Time to dive into projects.  We have a long list of items but we are checking them off at a more civilized pace rather than at the rate of headless chickens.  We got up to speed on Florida dinghy regs (purchasing a small fire extinguisher and making copies of the dinghy registration to have aboard) – don’t get us started because it is a sore nanny-state point with us.  Let’s just leave it that we were given a citation warning by the Coast Guard and are now in compliance.  Below deck gremlins have been focused upon; clearing filters in the master shower lines, dissecting the water pressure issue in the guest shower and watermaker hose replacements.  In between we have wandered the eateries of Stock Island such as Hurricane Hole Restaurant for the Pats vs Chiefs game (; De Luna’s Café for Cuban breakfast pastries and coffee (the coffee is small and strong like espresso and often referred to as Cuban cocaine); and the longtime local favorite Hogfish Bar and Grill (  Hogfish has definitely been discovered but it is still a wonderfully quirky dockside watering hole with delicious cheeseburgers and fish tacos…but…our real favorite was the rice and beans.  Wow – awesome!


We have been happy with our decision to duck into a marina due to strong winds.  Boat projects continue to click off and we have focused on making fish recipes.  As most people know, Chris and I are not big seafood lovers; however, when it’s fresh we are quite happy.  Just down the road from the marina is a fish market called Fishbusterz (  They are the largest fishery and seafood market in Florida…and well stocked to introduce us to the fish of the Keys.  We started our fish odyssey with yellowtail snapper in a citrus beurre blanc sauce (recipe below).  The sauce recipe is from the iconic Key West restaurant Blue Heaven and it’s simpler than the name would indicate…mostly just reducing the few ingredients.  Holy cow, this is a keeper!  The fish is tender and mild with the sauce adding a delicious combo of creamy and pucker twang (Jan 20).  Funny thing about the last photo.  I nearly forgot to take the complete meal photo...until only one bite remained.


Taking a break from boat projects we decided on a Keys road trip north along Highway 1 to visit some of the places we had missed on our way south (Jan 21).  Armed with a home brewed pot of coffee we hit the road.   Jackson Square in Key West is mile marker 0 and Stock Island is mile marker 5.  Our first stop was the Bahia Honda State Park between mile marker 36 and 37.  Our Johnson Key anchorage had us anchored on the edge of this 524 acre park for several days but this was a chance to visit the sandy beach and old bridge that are the center of the State Park.  This is a lovely spot where we enjoyed soaking up the scenery…made even better by the bright sun which showcased the many shades of the blue water.  Twelve miles further north we hit the Big Smoke (city) of Marathon where we made a quick pit stop for Chris to get his hair cut at the Village Barbershop.  Driving during a weekday had traffic at a very manageable level so we kept going to Islamorada at mile marker 81.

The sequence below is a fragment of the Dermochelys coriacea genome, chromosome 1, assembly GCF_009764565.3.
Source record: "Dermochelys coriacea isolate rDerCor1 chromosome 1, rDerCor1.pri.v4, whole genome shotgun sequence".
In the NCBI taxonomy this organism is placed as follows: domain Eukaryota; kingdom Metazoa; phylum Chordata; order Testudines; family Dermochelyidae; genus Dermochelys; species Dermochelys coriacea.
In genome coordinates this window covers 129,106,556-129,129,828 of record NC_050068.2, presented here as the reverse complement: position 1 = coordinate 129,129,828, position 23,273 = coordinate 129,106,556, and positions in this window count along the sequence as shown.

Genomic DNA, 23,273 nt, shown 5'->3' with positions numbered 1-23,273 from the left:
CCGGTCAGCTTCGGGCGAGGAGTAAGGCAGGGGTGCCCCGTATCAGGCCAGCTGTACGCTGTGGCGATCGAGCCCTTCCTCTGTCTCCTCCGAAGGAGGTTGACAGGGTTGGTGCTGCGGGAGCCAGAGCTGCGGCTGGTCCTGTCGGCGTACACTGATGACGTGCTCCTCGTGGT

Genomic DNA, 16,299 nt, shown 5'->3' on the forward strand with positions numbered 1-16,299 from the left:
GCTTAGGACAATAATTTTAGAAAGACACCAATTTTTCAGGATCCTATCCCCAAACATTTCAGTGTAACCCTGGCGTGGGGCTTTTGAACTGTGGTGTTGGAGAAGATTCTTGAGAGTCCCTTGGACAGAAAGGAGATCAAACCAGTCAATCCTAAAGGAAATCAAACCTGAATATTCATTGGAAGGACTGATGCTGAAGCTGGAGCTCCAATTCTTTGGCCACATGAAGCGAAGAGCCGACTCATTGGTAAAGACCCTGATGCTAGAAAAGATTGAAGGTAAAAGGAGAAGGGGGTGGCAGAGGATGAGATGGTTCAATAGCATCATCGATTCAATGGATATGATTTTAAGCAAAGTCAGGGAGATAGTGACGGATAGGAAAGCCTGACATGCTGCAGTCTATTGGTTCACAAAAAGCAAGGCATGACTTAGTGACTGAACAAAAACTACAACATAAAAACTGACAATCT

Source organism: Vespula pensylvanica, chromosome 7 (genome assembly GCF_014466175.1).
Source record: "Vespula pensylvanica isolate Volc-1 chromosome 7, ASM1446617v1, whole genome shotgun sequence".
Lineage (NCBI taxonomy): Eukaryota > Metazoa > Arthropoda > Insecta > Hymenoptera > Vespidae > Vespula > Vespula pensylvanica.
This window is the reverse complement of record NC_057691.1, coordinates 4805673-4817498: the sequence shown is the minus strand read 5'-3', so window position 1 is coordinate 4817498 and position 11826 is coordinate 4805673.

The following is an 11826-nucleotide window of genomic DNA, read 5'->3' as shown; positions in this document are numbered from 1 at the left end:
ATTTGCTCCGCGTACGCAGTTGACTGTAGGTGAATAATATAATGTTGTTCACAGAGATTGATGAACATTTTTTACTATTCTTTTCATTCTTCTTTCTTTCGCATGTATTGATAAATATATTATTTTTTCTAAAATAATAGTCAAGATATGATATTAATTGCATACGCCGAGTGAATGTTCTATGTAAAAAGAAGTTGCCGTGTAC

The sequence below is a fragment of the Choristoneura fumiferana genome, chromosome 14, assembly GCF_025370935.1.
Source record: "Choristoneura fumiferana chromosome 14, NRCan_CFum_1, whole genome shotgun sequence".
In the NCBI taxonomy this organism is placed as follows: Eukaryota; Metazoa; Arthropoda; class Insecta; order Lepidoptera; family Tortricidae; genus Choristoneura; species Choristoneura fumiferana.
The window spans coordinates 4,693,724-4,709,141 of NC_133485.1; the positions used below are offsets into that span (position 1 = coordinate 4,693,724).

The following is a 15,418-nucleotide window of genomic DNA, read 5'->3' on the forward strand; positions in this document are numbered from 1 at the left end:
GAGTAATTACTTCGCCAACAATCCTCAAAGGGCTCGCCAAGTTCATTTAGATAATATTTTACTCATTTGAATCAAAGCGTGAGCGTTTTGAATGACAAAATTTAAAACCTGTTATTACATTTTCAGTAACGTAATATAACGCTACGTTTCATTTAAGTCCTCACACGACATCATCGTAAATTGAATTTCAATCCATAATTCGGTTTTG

Islamorada is home to the Worldwide Sportsman (purchased by Bass Pro Shops in 1997).  It is a sportsman’s dream like the other locations; however, this location also has beautiful architectural touches which remain from the original store that was founded in 1967 and became an institution of fly fishing in the Keys.  Heck, it even has the half-sister ship to Hemingway’s m/v Pilar (used in the movie Key Largo with Bogie and Bacall).  The original Pilar is on display in Cuba.  We roamed the aisles and were just as enamored of the sportsgear as we were of the beautiful building; inlaid wood designs on the floors, beveled glass window panes, brass door pulls of alligators, wrought iron porch railings of mangrove limbs, mounted game fish scattered on the walls - it was a stunning building.


Time to turn around because we had one more scripted spot on our Keys road trip…No Name Pub on Big Pine Key at mile marker 30 (  We have visited this spot before and were eager to return to the casual vibe and pizza.  Dollar bills are the decoration of choice and it is said there are $90,000 worth stapled to the low ceiling, walls, door jams…you name it.  Driving to Watson Boulevard can be tough…especially because there are more signs to be careful of the endangered Key Deer than anything else.  We were ready to call the Key Deer thing a hoax until we saw one as we headed to our car.  They are smaller than your average deer and quite cute (


That was it for our road trip.  Back aboard Barefeet we had a mango and rum sundowner with Papa’s Pilar Rum – blended in downtown Key West of multiple rums from the Caribbean, Central America and Florida...and very tasty.  Sundowner entertainment was provided by the daily afternoon return of charter fisherman with their catches.  The action gets going as the fish are filleted and scraps are tossed to the impatiently waiting pelicans.  We had a great day!  Now we will double-check lines and batten down the hatches for another two days of honking wind and pelting rain - the cycle of the season is established.

Greek Lentil Soup
3 Tablespoons olive oil
1/2lb (250g) green or brown lentils
3 medium white onions, chopped
5 cloves garlic, chopped
5 cups water
2 bay leaves
1 laurel leaf
3 Tablespoons white vinegar
˝ cup olive oil
1 can (13oz) crushed tomatoes
2.5oz tomato paste
Salt and pepper
Optional garnish: feta

1)     Soak lentils in warm water for one hour.

2)     In a large pot heat 2T olive oil and saute onions and garlic until transluscent.

3)     Add water, strained lentils, bay leaves, laurel leaf, vinegar and ˝ cup olive oil.  Simmer 30 minutes.

4)     Add tomatoes, tomato paste, salt and pepper.  Simmer another 30 minutes until soup is thickened and lentils are soft.

Serve with crusty bread.  Garnish with extra vinegar and thick slices of feta.

Blue Heaven Restaurant Citrus Beurre Blanc for Yellowtail Snapper
1 oz of white wine
1 1/2 oz of lemon juice
1 1/2 oz of lime juice
10 oz of cream
4 oz unsalted butter (1 stick)

3 tablespoons all-purpose flour
2 6- 8-ounce yellowtail snapper, grouper or other snapper fillets

ˇ       Place the first three ingredients into pot and put on a medium heat until reduced by two thirds.

ˇ       Add 8 oz of cream and whisk into citrus mixture, return to heat and reduce by two thirds and mixture is of a thick almost butter cream sauce consistency.

ˇ       Remove from the heat and whisk in the remaining 2 oz of cream and drop large pieces of soft butter in and stir the butter into the sauce.

ˇ       Meanwhile, pour flour in a shallow dish and dip fillets in it to coat. Melt remaining 2T butter in a pan and cook fillets, turning once, till fish flakes easily, about 8 minutes.

ˇ       Serve fish and drizzle with cream beurre blanc with, steamed fresh green beans and fresh corn.